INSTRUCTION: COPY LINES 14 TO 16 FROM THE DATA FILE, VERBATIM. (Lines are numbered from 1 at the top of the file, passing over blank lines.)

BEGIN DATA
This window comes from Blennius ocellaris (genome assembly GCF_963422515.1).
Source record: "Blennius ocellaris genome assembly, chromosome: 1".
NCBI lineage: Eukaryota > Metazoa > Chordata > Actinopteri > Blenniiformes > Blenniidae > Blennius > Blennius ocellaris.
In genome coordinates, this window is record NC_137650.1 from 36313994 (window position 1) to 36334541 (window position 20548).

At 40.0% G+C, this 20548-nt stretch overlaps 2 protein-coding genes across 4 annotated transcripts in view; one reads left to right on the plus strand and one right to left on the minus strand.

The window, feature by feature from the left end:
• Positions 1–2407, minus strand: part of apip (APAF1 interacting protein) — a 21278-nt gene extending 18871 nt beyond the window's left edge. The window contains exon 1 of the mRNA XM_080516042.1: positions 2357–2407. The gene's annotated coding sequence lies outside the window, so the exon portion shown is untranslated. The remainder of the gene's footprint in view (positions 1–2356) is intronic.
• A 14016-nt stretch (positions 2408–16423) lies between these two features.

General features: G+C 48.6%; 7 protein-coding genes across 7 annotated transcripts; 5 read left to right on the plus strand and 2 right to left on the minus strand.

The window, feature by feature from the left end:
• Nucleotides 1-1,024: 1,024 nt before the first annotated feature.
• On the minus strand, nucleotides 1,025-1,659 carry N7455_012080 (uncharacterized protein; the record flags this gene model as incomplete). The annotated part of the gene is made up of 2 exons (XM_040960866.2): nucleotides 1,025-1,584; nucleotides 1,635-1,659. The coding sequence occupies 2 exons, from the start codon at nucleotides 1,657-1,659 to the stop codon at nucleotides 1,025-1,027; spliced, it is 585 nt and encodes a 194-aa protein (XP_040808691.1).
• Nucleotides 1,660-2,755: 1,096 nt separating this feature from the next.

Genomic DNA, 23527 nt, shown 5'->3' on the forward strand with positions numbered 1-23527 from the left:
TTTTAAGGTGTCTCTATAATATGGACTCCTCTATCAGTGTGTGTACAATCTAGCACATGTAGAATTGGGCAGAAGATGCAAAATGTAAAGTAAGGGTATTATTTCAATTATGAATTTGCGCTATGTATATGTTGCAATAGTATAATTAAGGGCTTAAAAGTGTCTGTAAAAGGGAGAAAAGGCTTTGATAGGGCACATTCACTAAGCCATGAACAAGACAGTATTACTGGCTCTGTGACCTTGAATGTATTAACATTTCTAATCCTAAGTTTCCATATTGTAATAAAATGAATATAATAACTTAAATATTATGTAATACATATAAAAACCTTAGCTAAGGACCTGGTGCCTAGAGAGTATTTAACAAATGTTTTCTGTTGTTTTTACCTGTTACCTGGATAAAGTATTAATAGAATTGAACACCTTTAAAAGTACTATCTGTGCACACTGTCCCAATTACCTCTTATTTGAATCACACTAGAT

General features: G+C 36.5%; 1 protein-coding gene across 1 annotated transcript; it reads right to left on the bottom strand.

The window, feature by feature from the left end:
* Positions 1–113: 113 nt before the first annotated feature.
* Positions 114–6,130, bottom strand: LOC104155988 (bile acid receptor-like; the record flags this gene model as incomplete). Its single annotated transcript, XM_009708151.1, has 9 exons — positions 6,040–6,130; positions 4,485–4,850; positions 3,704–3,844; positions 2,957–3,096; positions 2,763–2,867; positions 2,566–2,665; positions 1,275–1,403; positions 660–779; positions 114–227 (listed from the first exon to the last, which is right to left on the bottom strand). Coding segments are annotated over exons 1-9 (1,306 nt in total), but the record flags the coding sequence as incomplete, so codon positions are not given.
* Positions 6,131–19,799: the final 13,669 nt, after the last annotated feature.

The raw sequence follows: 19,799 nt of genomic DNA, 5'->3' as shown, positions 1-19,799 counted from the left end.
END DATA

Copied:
Genomic DNA, 23527 nt, shown 5'->3' on the forward strand with positions numbered 1-23527 from the left:
TTTTAAGGTGTCTCTATAATATGGACTCCTCTATCAGTGTGTGTACAATCTAGCACATGTAGAATTGGGCAGAAGATGCAAAATGTAAAGTAAGGGTATTATTTCAATTATGAATTTGCGCTATGTATATGTTGCAATAGTATAATTAAGGGCTTAAAAGTGTCTGTAAAAGGGAGAAAAGGCTTTGATAGGGCACATTCACTAAGCCATGAACAAGACAGTATTACTGGCTCTGTGACCTTGAATGTATTAACATTTCTAATCCTAAGTTTCCATATTGTAATAAAATGAATATAATAACTTAAATATTATGTAATACATATAAAAACCTTAGCTAAGGACCTGGTGCCTAGAGAGTATTTAACAAATGTTTTCTGTTGTTTTTACCTGTTACCTGGATAAAGTATTAATAGAATTGAACACCTTTAAAAGTACTATCTGTGCACACTGTCCCAATTACCTCTTATTTGAATCACACTAGAT

General features: G+C 36.5%; 1 protein-coding gene across 1 annotated transcript; it reads right to left on the bottom strand.